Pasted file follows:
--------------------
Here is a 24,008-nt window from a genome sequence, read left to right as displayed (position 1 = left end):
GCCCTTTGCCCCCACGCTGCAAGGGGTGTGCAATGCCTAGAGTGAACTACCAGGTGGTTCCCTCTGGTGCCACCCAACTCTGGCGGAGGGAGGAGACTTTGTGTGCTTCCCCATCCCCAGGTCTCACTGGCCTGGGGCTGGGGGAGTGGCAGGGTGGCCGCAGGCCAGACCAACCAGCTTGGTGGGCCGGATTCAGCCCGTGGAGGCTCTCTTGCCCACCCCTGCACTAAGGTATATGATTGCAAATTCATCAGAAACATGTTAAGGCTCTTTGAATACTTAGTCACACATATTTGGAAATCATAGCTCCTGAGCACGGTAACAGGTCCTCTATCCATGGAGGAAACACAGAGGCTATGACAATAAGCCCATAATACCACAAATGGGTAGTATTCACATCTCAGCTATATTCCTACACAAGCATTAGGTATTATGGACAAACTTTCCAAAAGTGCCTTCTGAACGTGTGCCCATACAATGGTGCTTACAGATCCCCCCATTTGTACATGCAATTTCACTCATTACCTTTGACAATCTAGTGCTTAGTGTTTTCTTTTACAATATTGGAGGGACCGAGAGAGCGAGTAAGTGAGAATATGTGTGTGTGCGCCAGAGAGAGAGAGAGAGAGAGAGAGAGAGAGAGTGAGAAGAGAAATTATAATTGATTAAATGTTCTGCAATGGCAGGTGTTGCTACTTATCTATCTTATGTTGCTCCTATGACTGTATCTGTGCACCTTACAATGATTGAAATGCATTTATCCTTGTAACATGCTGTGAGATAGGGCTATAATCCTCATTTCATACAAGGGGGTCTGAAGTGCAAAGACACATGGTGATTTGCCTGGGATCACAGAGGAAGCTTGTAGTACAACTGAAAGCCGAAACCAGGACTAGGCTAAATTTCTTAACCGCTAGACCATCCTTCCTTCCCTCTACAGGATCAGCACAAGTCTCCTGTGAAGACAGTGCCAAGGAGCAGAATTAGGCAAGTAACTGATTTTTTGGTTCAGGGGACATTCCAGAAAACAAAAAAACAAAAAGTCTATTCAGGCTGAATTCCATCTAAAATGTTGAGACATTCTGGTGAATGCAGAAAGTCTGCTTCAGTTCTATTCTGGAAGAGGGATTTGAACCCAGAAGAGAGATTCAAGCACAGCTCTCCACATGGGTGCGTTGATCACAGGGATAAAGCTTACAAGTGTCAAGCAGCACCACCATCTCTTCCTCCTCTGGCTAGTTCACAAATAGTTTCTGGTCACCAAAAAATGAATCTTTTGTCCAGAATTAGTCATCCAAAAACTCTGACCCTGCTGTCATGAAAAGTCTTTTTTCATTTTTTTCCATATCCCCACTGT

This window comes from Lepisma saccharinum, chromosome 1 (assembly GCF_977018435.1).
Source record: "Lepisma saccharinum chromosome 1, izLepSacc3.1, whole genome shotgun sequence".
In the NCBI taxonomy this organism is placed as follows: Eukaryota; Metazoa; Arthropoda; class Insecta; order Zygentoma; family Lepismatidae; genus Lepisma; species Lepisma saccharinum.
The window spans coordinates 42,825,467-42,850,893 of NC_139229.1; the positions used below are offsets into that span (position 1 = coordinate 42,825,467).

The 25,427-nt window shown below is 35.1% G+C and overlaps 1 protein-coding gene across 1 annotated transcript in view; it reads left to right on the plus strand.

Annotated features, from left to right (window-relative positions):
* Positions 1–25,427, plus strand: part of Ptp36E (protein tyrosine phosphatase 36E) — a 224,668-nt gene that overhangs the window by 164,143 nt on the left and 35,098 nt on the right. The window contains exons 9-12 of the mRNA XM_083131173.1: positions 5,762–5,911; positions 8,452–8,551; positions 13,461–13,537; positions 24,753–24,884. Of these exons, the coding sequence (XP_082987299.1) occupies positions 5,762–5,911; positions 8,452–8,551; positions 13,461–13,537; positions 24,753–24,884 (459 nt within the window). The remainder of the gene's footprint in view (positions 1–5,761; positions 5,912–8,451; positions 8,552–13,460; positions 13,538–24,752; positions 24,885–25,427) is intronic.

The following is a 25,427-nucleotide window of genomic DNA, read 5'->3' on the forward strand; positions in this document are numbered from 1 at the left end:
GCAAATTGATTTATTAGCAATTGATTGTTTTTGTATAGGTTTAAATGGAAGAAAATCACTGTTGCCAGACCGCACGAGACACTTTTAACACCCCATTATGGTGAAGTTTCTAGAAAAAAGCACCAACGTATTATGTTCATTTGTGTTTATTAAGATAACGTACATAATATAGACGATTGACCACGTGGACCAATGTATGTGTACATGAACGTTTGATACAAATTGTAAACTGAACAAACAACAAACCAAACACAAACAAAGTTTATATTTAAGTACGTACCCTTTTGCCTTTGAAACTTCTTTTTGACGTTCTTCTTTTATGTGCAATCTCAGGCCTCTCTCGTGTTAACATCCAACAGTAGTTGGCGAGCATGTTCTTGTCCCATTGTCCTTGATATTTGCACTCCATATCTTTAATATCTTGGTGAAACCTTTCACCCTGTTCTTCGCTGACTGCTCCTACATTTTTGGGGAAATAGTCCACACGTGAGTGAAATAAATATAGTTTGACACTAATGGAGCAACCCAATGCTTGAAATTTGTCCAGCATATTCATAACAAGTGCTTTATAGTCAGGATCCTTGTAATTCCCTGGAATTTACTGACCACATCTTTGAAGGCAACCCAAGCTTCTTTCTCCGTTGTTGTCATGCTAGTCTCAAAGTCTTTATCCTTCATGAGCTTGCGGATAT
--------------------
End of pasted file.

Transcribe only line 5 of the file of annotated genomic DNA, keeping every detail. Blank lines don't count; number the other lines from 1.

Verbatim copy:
In the NCBI taxonomy this organism is placed as follows: Eukaryota; Metazoa; Arthropoda; class Insecta; order Zygentoma; family Lepismatidae; genus Lepisma; species Lepisma saccharinum.